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Vegas Injury Law

Welcome to Vegas Lawyer. This site is for people who were hurt in Nevada. Contact us for a free consultation. You may want to read the Las Vegas Personal Injury Law introduction on our home page. Also, you can get an overview of other Nevada Legal Topics before you read the Article below.

  • Crime Victim Causes of Action

  • Crime Victim Causes of Action

    Causes of Action

    A number of different types of civil lawsuits can be brought by victims against perpetrators depending on the facts of the case. Many of these lawsuits have direct linkage to criminal charges, and others are distinct from the criminal law. Although civil torts are not crimes, they often are closely related and typically involve the same event. A brief overview of major types of tort actions potentially available to victims is listed below. Note that each area, likethe other topics discussed in this overview, requires a much more detailed understanding than is available in this brief treatment. It is always important for the victim advocate to refer victims to competent legal counsel in the jurisdiction where the matter will be litigated, and not to second-guess or otherwise judge the merits of a lawsuit.


    In the case of a criminal homicide, a wrongful death suit may potentially be brought in civil court. A wrongful death suit is a civil action that is brought when one person has killed another person and there is no excuse or other justification for this killing. For example, the law allows us to defend ourselves against the genuine threat of being killed. Therefore, the defense of self-defense is often used to term a homicide as a justifiable homicide.


    Assault and battery are two torts which, although historically separate and distinct actions, have been merged into one civil action in many jurisdictions. Traditionally, the civil action of assault is when a perpetrator has intentionally put a victim in fear of being battered. It is important to note that this fear must be real, based on the apparent ability of the perpetrator to commit the battery. The companion tort, called battery, is an intentional, offensive, nonconsensual touching of the victim by the perpetrator. This touching is usually in the form of a severe injury.


    Claims for emotional distress are often brought by victims against their perpetrators. It is important to note that the emotional distress claim is one that is distinct from the underlying claim of, for example, assault and battery. This is important because emotional distress claims often have longer statutes of limitations during which time a lawsuit may be brought. This means that if a victim had an underlying lawsuit based upon being battered, but that time frame has passed, he or she may still be able to bring an action for the emotional distress that was the result of that underlying battery. Emotional distress may be either intentional or negligent. Intentional infliction of emotional distress occurs when the perpetrator has intentionally caused psychological harm to the victim. Often, the actions of the perpetrator must be considered extreme or outrageous and sometimes are described as "outside the bounds of common decency in normal society." The negligent infliction of emotional distress occurs under similar facts but there was no actual intention to cause the emotional distress; rather it was caused out of the negligence of the perpetrator.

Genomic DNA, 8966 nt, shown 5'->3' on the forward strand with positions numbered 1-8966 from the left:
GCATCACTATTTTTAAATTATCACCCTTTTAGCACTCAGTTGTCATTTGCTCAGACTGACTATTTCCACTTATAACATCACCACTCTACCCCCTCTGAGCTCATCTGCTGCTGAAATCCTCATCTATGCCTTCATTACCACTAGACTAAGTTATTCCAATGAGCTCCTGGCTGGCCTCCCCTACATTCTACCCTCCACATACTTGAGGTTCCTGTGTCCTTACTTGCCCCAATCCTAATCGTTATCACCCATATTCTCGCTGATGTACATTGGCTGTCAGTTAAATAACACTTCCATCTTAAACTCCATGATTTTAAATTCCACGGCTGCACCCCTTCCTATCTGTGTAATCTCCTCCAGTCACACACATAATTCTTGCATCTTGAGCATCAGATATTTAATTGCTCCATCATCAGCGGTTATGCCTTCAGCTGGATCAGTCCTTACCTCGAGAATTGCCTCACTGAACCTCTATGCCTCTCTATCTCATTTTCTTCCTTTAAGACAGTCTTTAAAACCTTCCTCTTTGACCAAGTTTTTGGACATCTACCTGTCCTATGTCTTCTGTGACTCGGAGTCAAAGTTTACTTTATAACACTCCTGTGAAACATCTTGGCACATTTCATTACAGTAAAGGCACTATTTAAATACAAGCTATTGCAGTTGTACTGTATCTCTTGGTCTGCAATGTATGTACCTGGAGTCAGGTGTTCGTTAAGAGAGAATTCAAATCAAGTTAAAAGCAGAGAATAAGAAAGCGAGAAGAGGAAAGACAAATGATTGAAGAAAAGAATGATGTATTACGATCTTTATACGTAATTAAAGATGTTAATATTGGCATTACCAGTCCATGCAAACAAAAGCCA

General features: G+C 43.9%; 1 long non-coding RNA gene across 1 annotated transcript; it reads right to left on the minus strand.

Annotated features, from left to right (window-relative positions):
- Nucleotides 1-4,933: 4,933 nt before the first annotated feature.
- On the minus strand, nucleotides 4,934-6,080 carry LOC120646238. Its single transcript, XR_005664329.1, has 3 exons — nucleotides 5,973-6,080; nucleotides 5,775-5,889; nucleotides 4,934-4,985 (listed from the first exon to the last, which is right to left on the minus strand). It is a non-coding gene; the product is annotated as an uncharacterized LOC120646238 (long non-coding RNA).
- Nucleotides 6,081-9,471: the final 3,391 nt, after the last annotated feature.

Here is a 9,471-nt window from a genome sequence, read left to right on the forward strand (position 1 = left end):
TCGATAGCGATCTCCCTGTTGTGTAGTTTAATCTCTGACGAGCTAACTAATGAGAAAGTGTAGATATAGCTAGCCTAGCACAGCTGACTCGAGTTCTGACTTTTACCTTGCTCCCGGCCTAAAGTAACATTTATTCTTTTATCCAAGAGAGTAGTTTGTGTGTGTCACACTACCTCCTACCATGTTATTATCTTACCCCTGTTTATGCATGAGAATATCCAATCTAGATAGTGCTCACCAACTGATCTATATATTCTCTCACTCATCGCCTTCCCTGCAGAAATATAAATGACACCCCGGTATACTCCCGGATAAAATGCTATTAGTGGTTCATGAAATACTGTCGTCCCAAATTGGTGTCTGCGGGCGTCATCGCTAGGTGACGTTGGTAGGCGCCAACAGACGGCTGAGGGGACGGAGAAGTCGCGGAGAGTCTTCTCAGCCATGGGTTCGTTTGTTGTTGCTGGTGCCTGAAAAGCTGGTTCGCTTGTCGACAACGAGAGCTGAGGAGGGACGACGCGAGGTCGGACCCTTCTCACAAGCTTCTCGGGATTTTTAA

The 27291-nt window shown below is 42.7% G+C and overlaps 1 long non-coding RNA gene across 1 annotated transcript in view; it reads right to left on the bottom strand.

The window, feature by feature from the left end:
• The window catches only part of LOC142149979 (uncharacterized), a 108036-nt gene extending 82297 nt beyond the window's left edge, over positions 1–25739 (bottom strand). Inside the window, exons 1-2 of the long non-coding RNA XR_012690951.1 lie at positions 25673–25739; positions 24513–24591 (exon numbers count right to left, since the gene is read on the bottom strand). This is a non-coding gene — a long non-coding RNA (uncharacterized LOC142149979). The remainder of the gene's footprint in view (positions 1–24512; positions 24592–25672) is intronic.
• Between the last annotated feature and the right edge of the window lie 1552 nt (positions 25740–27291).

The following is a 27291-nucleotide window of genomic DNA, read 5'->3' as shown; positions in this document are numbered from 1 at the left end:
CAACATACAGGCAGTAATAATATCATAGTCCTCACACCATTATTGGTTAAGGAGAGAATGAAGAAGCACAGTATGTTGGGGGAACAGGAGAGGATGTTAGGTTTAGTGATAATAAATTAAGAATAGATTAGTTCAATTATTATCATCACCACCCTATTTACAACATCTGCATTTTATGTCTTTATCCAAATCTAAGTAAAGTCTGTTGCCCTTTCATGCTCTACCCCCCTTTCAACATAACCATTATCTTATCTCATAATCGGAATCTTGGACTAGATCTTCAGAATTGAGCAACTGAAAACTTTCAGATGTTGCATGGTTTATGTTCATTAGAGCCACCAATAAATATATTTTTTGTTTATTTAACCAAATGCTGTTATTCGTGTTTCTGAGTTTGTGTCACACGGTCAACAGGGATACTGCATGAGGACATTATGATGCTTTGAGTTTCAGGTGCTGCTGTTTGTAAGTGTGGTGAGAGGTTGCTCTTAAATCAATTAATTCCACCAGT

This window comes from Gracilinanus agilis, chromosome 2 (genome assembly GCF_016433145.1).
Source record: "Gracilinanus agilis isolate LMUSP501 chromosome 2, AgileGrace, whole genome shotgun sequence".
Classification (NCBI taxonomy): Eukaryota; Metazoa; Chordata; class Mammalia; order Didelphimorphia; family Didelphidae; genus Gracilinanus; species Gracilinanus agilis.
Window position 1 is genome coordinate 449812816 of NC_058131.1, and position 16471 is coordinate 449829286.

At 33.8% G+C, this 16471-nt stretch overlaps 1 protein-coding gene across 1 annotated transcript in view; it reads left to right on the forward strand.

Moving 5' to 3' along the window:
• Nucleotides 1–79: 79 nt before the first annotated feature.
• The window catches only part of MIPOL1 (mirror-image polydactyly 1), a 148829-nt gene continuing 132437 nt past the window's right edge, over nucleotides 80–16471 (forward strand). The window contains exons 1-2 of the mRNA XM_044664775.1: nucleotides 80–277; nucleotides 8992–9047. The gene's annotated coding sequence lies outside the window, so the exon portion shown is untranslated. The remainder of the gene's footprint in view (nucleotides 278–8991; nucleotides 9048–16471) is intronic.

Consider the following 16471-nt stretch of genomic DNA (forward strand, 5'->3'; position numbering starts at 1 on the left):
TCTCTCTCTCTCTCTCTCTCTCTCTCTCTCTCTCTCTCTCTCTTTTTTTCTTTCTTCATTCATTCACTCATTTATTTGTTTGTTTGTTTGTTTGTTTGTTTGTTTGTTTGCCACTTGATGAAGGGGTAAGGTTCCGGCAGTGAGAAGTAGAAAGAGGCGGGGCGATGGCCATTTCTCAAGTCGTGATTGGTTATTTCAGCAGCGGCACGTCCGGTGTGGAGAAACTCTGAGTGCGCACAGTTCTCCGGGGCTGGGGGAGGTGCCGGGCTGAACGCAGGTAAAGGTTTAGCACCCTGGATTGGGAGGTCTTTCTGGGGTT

There are several other theories of personal injury that are sometimes available to victims of crime. These include theories of parental liability where parents may be held civilly responsible for the injuries caused by their children. Negligent entrustment is when one person allows another to use some dangerous instrument when he or she should have known that the other person might cause an injury, and injury does befall the victim. Finally, civil conspiracy (also known as aiding and abetting) is a tort that is recognized in some jurisdictions. This is asituation in which persons other than the individual who actually committed the crime so substantially contributed to the perpetrator's ability to commit the crime that they should also be held somehow responsible for assisting the actual perpetrator.

    This information came from a
    US DOJ online article.

    *** Any law, statute, regulation or other precedent is subject to change at any time ***

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